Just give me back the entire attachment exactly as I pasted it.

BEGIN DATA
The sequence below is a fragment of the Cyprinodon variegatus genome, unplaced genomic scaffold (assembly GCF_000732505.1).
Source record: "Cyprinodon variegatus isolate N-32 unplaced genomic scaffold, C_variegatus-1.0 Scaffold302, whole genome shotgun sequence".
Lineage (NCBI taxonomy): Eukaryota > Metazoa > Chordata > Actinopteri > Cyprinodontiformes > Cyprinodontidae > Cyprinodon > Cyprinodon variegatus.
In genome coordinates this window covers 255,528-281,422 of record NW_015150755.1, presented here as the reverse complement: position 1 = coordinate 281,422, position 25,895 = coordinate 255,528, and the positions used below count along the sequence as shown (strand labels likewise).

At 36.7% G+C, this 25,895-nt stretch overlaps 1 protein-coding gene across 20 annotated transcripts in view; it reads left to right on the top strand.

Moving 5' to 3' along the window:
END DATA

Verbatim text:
The sequence below is a fragment of the Cyprinodon variegatus genome, unplaced genomic scaffold (assembly GCF_000732505.1).
Source record: "Cyprinodon variegatus isolate N-32 unplaced genomic scaffold, C_variegatus-1.0 Scaffold302, whole genome shotgun sequence".
Lineage (NCBI taxonomy): Eukaryota > Metazoa > Chordata > Actinopteri > Cyprinodontiformes > Cyprinodontidae > Cyprinodon > Cyprinodon variegatus.
In genome coordinates this window covers 255,528-281,422 of record NW_015150755.1, presented here as the reverse complement: position 1 = coordinate 281,422, position 25,895 = coordinate 255,528, and the positions used below count along the sequence as shown (strand labels likewise).

At 36.7% G+C, this 25,895-nt stretch overlaps 1 protein-coding gene across 20 annotated transcripts in view; it reads left to right on the top strand.

Moving 5' to 3' along the window: